Full disclosure, these are my notes from listening to the audio version of the book. I have a subscription to Simply Audiobooks and they send me CDs to listen to, Netflix style. I like the service, but so far a couple of the CDs have been scratched, and therefore, they skip some. So that is a bummer, especially when I'm all excited to have a new book to listen to during my commute.

Anyway, back to the topic of The Purple Cow. Why the Purple Cow? It's an object lesson. Godin tells the story of his family's trip to France, where they saw many "picturesque cows" (interesting adjective to use for livestock, but hey, I'm game). After awhile, he relates, the setting got pretty boring, even though it was initially really nice to look at. Therein the necessity for a Purple Cow. So this is a metaphor for the marketplace. It's like, okay you have a good product, so does everyone else.

Interesting discussion of Geoff Moore's chasm models, early adopters, etc. Godin's take is that these early adopter types (and, more specifically, the ones with influence on those around them) are the only people it's worth advertising to. So, those people should be sniffed out and targeted before doing anything else. A refrain of the author is that TV is dead--he allows as that he's prone to hyperbole--but I personally think he's got a huge point. So the permission thing is huge, the relationship building is huge, and most important of all--the PRODUCT is where you have to spend your money, not the marketing.

Funny thing, this book has been out awhile--to me it makes such common sense and yet in today's issue of Advertising Age the lead article's headline proclaims "Toyota to Saatchi: Move Forward." It continues, "Carmaker pushes agency away from crutch of TV." So, let me get this straight, the CLIENT has to tell the ad agency what the new trends in marketing are? Not good publicity for Saatchi. Maybe the agency world should stop all the navel-gazing that passes for professionalism and actually follow the market. Sorry for the snark.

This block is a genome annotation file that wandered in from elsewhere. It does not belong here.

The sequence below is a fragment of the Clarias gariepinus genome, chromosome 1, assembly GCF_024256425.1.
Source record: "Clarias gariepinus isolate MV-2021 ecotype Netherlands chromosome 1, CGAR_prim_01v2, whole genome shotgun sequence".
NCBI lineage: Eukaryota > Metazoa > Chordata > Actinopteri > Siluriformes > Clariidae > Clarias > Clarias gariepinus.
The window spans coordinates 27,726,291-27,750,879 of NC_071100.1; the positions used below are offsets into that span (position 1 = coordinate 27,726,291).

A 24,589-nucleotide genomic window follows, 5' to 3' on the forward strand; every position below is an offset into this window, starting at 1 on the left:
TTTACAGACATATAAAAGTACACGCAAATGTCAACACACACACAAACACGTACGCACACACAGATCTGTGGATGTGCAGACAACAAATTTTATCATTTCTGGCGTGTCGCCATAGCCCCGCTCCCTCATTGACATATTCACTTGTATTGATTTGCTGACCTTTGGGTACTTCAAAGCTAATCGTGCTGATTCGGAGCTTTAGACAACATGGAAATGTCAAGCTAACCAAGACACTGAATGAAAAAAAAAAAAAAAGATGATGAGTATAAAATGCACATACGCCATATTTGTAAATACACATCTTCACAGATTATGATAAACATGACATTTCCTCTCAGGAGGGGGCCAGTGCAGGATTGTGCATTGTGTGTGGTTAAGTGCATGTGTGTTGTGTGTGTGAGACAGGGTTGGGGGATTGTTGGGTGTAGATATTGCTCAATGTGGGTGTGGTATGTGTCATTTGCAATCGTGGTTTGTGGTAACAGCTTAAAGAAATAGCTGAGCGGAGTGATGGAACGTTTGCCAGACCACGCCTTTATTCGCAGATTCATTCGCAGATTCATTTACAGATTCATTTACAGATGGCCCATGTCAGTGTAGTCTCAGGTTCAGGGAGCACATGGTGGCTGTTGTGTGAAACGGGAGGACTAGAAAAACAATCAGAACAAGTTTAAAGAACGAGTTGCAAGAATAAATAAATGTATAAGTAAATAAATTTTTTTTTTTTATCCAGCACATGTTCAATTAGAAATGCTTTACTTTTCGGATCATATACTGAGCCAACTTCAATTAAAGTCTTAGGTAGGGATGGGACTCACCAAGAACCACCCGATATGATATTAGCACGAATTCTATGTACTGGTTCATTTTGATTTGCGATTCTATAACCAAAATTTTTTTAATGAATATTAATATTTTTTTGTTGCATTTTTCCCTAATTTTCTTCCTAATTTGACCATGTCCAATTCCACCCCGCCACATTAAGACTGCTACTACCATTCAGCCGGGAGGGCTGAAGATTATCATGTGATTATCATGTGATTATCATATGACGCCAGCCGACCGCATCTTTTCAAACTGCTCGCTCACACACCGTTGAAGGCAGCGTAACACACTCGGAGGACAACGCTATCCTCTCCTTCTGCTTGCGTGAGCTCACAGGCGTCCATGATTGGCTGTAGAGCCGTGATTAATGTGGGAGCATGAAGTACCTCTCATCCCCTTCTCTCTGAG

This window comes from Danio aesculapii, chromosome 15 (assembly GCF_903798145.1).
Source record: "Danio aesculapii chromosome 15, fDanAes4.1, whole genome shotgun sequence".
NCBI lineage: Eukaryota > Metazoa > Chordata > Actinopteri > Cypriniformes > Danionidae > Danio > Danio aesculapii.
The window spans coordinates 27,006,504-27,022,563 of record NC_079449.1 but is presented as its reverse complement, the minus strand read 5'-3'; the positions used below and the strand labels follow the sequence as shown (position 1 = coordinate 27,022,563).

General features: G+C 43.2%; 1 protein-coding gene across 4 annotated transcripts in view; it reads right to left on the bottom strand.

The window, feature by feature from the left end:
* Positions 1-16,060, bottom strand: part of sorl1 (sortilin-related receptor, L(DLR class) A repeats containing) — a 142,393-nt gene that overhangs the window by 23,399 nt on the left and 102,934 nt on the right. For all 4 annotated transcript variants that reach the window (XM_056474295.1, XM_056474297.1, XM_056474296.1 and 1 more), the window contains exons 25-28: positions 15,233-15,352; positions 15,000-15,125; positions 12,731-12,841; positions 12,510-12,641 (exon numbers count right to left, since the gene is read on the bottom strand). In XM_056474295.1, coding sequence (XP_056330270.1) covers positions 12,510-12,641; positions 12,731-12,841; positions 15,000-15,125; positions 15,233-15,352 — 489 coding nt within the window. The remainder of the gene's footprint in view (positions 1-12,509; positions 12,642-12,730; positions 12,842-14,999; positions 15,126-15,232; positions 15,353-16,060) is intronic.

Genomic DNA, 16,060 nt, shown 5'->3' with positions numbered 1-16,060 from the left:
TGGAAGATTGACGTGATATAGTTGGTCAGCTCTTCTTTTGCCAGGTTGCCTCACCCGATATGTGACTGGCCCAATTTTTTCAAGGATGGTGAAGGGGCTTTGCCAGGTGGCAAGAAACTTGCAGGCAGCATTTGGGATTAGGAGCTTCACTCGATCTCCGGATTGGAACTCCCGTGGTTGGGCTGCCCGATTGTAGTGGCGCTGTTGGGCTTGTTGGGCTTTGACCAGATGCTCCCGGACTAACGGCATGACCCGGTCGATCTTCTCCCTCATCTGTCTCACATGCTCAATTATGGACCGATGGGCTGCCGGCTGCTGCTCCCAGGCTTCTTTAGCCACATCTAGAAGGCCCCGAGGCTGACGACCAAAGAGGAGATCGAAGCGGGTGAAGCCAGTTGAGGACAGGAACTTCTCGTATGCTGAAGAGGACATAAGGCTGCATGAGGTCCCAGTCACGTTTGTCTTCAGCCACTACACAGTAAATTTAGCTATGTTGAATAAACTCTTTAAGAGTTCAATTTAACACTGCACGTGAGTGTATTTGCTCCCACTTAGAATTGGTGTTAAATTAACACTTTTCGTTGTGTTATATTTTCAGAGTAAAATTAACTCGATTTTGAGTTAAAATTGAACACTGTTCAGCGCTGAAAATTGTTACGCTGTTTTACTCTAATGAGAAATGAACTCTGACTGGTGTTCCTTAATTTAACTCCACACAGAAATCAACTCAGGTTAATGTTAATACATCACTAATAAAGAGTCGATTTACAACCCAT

Also fear. He says the reason it's so easy to be remarkable is that people are afraid of it. People are afraid of confronting criticism and the world isn't set up to make people think outside the box, to abuse the turn of phrase. So, the field is white and ready to harvest for people who are willing to take risks. But as it turns out, he concludes, being "boring--in other words, seeking the path of least resistance--is the riskiest thing that an organization can do. For me, this rings true as well. Think of the "New Job Security." That's basically the gist behind that argument--what used to be safe and comfy is now dangerous and leaves you unprotected against marketplace or individual whims.

How does this apply to associations? A couple of thoughts:

1) Many associations represent professionals or industries, so if the profession or industry is booming, so will the association. If not, that's a problem of the association. But what should an association do if the industry is cruddy or going thru a slow patch? I think there's a real opportunity for an association itself to shore up a flagging sector or to help the sector reinvent itself. Discuss.

2) The association community can be fairly inward-looking. This I think comes from the fact that not many people outside the association really know what it is we do. So we may suffer from keeping to many apples to apples. Lots of ideas can be had from observing the world, and particularly, always be focus group testing your members (informally of course) to really determine what their needs are. Then be prepared to act. Godin goes off about how if there's a will to implement these new ideas, then there will be a way to make it happen. This rings true.

Enough bloviating for now. TTYL.

By Seth Godin
ISBN# 159184021X




Sunday, January 22, 2006

Welcome to Nick's Book Blog


I made this sign this morning from this neon sign generator. Thanks to the Generator Blog.

Friday, January 20, 2006

Associations and political activity

Here's an interesting bit from the Cato Institute here in Washington discussing the size and influence of associations and PACs in Washington and New York.

Thursday, January 19, 2006

Trends in 2006

The McKinsey Quarterly has an excellent article on trends for the year, and for the next decade. Easy reading, and more encouraging than you might suspect. (Registration required)